Two preteen boys in Maryland have been transported to medical facilities after suffering burns at a bonfire in Bel Air. One of the boys, age 12, suffered such serious personal injury that he had to be airlifted from the scene. The other, age 11, was transported via ambulance to the Johns Hopkins Children's Center. Officials say they believe the incident was caused by a flash fire that occurred when one of the boys poured gasoline directly onto the larger blaze.
The Dec. 21 accident happened at about 7:30 p.m., according to emergency responders, as a group of preteens were attending a supervised bonfire party. When a parent stepped inside the house, one of the children picked up a gasoline container and poured additional fuel onto the fire. When nothing happened, the child attempted the feat again; that is when the flash fire occurred. Both of the victims reportedly suffered moderate first- and second-degree burns, though they are still receiving medical care to prevent serious infection. So far, investigators do not have cause to believe that the child injury was caused by malicious intent.
The pair of children join the approximately 1,500 American kids who are injured or killed in gas-related fires every year. Members of the public are urged to avoid using gasoline to start or fuel a fire, largely because the practice is so dangerous. Although many of these incidents occur during the summer months - when campfires are more common - gasoline fire injuries may happen during any time of the year.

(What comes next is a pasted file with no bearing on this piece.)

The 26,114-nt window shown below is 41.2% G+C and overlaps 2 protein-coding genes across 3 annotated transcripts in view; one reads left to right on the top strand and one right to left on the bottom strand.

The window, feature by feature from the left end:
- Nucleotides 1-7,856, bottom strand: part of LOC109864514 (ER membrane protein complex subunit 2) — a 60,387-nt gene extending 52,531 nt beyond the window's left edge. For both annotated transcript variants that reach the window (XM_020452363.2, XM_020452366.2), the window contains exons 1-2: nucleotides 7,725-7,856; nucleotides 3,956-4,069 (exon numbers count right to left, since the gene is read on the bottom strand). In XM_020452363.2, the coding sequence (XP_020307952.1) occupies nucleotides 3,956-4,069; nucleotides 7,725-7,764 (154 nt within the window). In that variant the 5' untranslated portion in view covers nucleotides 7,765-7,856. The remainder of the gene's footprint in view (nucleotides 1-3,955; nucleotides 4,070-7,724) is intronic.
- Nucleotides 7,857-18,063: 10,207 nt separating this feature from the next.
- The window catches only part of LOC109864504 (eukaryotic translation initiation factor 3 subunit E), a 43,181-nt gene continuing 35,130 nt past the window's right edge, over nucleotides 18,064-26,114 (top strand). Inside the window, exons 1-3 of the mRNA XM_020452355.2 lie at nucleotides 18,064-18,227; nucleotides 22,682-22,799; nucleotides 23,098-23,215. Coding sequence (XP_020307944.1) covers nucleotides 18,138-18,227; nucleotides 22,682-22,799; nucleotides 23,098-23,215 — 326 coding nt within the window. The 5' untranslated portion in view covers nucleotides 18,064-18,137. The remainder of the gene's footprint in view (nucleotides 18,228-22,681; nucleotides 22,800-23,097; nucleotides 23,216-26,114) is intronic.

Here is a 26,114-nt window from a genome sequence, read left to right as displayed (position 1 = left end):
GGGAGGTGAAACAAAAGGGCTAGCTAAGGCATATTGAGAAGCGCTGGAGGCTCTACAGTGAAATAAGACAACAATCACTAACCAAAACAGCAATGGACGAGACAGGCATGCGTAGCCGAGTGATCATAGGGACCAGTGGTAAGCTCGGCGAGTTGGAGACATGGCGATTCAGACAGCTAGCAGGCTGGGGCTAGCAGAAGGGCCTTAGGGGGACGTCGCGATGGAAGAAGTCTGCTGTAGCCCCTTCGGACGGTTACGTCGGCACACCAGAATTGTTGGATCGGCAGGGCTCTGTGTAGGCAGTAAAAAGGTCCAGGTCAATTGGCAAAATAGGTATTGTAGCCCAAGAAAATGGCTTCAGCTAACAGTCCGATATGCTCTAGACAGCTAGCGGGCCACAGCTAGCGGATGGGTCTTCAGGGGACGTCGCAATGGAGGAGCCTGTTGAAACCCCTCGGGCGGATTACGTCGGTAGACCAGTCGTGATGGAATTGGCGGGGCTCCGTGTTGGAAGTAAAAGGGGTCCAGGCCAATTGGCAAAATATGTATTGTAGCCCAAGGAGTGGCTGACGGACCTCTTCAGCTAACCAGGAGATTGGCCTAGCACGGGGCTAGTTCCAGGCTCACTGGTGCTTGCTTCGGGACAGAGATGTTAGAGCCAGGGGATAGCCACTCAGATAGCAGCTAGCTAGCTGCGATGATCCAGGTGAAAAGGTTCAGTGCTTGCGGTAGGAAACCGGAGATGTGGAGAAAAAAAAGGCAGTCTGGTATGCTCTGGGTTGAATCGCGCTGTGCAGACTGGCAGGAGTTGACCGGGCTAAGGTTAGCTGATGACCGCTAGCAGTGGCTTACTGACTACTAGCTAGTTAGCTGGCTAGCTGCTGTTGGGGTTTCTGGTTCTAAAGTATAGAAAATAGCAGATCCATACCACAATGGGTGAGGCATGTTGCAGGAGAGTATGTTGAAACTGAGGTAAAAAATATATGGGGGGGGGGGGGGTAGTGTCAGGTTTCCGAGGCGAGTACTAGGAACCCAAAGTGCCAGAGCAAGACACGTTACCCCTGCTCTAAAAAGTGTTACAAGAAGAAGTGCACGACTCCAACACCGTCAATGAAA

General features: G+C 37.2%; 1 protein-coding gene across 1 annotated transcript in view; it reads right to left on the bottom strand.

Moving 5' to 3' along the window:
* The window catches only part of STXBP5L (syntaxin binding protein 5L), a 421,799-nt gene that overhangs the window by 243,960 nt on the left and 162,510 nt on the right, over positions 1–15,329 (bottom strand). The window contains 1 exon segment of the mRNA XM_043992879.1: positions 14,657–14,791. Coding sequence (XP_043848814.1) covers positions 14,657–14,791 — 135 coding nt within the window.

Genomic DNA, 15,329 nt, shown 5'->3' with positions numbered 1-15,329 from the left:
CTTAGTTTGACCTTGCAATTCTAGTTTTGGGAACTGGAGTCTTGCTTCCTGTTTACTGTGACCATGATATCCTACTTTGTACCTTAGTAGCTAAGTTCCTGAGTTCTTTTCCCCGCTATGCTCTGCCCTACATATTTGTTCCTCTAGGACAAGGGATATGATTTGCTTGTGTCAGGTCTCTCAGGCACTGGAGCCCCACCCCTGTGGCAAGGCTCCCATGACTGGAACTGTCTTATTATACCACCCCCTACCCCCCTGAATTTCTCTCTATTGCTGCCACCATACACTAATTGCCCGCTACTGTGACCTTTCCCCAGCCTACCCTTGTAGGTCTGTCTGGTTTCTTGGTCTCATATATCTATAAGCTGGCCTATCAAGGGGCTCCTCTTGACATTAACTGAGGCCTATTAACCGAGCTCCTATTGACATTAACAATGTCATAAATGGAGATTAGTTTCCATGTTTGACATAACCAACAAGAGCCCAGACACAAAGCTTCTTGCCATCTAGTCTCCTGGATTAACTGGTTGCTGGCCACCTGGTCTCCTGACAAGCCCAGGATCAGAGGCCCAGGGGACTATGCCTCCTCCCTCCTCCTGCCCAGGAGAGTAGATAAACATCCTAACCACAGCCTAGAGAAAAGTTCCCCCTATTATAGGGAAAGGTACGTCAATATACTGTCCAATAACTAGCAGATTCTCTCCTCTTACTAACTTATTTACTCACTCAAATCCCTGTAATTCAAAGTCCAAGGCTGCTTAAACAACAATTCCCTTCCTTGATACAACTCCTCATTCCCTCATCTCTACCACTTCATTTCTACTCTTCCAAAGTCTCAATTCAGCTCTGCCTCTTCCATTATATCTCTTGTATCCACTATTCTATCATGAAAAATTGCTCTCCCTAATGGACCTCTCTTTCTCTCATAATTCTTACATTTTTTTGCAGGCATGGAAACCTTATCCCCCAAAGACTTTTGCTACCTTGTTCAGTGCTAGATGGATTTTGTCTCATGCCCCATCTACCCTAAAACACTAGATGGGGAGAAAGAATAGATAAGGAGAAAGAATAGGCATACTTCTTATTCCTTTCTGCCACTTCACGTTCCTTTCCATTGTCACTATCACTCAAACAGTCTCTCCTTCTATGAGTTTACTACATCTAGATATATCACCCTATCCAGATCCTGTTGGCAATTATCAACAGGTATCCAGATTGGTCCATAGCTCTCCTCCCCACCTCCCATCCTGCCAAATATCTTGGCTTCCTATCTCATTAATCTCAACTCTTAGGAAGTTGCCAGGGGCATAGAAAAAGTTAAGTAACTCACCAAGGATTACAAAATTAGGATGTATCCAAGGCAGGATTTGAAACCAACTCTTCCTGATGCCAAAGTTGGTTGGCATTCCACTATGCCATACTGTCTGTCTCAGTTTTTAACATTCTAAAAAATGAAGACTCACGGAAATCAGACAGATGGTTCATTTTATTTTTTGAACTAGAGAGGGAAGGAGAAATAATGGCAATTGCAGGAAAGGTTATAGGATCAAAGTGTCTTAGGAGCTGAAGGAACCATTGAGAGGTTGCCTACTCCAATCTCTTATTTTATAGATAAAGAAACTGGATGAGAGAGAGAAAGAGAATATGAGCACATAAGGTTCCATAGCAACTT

Children who have been injured because they were left alone to play with fire deserve quality medical care to prevent permanent scarring and damage. In this case and other burn cases, the accident may cause permanent injury that requires ongoing care. The responsible adults who were supposed to be supervising the bonfire party may be held responsible for the children's injuries; those victims may be able to recover damages to pay for their medical care and other civil claims costs. Qualified personal injury attorneys can help those families learn more about their legal rights, allowing them to get the money they desperately need and deserve.
Source: The Baltimore Sun, "Two boys injured during Bel Air bonfire" Krishana Davis, Dec. 23, 2013